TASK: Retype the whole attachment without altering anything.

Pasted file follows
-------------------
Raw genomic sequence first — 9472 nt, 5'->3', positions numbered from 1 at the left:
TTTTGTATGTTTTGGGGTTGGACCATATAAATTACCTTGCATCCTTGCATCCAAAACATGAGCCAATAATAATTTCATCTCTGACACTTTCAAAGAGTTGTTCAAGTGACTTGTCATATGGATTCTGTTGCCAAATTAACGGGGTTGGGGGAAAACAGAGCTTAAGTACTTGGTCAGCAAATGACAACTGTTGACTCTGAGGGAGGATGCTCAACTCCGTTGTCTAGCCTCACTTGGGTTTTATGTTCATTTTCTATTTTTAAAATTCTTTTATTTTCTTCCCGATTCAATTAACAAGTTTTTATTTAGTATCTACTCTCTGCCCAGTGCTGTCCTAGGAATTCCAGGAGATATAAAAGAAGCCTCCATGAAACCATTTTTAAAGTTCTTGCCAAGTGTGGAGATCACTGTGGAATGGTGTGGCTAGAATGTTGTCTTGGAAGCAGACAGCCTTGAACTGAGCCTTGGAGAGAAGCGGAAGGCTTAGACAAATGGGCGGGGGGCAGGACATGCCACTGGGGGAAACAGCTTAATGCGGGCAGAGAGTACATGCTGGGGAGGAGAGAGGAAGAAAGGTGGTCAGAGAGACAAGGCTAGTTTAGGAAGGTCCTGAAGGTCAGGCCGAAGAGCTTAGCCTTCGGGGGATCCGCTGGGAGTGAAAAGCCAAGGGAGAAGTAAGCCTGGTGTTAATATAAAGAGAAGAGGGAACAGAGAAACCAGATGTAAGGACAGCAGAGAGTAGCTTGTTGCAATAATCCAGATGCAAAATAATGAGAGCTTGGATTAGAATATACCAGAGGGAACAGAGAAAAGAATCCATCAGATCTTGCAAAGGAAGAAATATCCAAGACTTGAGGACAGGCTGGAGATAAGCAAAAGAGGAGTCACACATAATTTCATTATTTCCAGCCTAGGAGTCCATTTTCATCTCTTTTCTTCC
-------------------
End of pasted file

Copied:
Raw genomic sequence first — 9472 nt, 5'->3', positions numbered from 1 at the left:
TTTTGTATGTTTTGGGGTTGGACCATATAAATTACCTTGCATCCTTGCATCCAAAACATGAGCCAATAATAATTTCATCTCTGACACTTTCAAAGAGTTGTTCAAGTGACTTGTCATATGGATTCTGTTGCCAAATTAACGGGGTTGGGGGAAAACAGAGCTTAAGTACTTGGTCAGCAAATGACAACTGTTGACTCTGAGGGAGGATGCTCAACTCCGTTGTCTAGCCTCACTTGGGTTTTATGTTCATTTTCTATTTTTAAAATTCTTTTATTTTCTTCCCGATTCAATTAACAAGTTTTTATTTAGTATCTACTCTCTGCCCAGTGCTGTCCTAGGAATTCCAGGAGATATAAAAGAAGCCTCCATGAAACCATTTTTAAAGTTCTTGCCAAGTGTGGAGATCACTGTGGAATGGTGTGGCTAGAATGTTGTCTTGGAAGCAGACAGCCTTGAACTGAGCCTTGGAGAGAAGCGGAAGGCTTAGACAAATGGGCGGGGGGCAGGACATGCCACTGGGGGAAACAGCTTAATGCGGGCAGAGAGTACATGCTGGGGAGGAGAGAGGAAGAAAGGTGGTCAGAGAGACAAGGCTAGTTTAGGAAGGTCCTGAAGGTCAGGCCGAAGAGCTTAGCCTTCGGGGGATCCGCTGGGAGTGAAAAGCCAAGGGAGAAGTAAGCCTGGTGTTAATATAAAGAGAAGAGGGAACAGAGAAACCAGATGTAAGGACAGCAGAGAGTAGCTTGTTGCAATAATCCAGATGCAAAATAATGAGAGCTTGGATTAGAATATACCAGAGGGAACAGAGAAAAGAATCCATCAGATCTTGCAAAGGAAGAAATATCCAAGACTTGAGGACAGGCTGGAGATAAGCAAAAGAGGAGTCACACATAATTTCATTATTTCCAGCCTAGGAGTCCATTTTCATCTCTTTTCTTCC